MEXICO CITY — Relatives, friends and neighbors of a 16-year-old Mexican-American boy shot dead by local police in southern Mexico demonstrated Friday to demand justice in the case.
Alexander Martínez Gómez, who had spent years of his short life on both sides of the U.S.-Mexico border, was shot in the head by a police officer Tuesday night in an incident still under investigation. Born in North Carolina, he had been living with his mother in Acatlan de Perez Figueroa, a town in southern Oaxaca state.
"We came in a caravan from town, with the support of all the people, who told us to keep going," said Teodoro Martínez, the boy's father. "We are not going to give them much time to get to the bottom of this."
The father left North Carolina to attend his son's funeral, but he has no visa and may not be able to return, he fears.
Relatives met with Oaxaca state Public Safety Secretary Raúl Ernesto Salcedo. The state government has promised the killing will not go unpunished.
The town government of Acatlan de Perez Figueroa said in a statement that a police officer was involved in the shooting, but that it hadn't been "in bad faith." The officer was in custody.
The dead teen and another youth who was wounded were in a group of about nine young people when the shooting happened.
Reached by phone Thursday, a local police officer who would identify himself only as the "commander" said that the teens on motorcycles failed to stop at a checkpoint.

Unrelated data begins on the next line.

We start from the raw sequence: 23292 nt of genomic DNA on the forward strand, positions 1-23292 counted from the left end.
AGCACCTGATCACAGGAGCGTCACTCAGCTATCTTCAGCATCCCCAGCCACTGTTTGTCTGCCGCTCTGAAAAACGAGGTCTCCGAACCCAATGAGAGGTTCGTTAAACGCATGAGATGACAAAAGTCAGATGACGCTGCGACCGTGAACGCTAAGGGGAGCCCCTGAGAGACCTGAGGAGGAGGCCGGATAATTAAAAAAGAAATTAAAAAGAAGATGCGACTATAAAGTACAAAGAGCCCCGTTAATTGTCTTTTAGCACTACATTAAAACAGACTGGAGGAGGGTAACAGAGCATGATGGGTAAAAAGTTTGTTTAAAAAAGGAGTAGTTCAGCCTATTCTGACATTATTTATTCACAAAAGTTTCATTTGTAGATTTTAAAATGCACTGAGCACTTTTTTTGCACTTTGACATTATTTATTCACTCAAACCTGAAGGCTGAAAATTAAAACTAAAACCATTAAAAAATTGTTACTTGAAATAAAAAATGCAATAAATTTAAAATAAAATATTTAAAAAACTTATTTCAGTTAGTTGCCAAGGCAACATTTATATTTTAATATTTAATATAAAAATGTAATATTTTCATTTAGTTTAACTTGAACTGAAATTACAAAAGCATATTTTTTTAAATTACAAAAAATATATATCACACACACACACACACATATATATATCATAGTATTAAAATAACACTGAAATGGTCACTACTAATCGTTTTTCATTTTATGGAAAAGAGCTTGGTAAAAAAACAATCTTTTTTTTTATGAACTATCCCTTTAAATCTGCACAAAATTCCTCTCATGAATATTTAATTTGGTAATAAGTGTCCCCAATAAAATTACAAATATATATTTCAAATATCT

Oaxaca state prosecutor Ruben Vasconcelos said Thursday that "the police talk about it being an accident ... but we don't believe that." He said he expected the officer in custody to be taken before a judge on murder charges.
Vasconcelos said investigators were also looking into whether police tampered with the shooting scene.
Some other officers in the department were already under investigation over allegations of excessive use of force and even extrajudicial killings related to a shootout in mid-May in which six alleged criminals died. After that incident, more state and federal forces were sent to secure the area.
The town is in an area with high levels of street crime and organized crime activity. On Thursday, the Oaxaca state security agency said in a statement that it had sent state police officers to the town and that the army was sending soldiers to run checkpoints and ensure public safety.
Various criminal groups are present in the area near Oaxaca's border with Veracruz state, including the Jalisco New Generation cartel. The National Guard, army and state security forces have had operations in the area.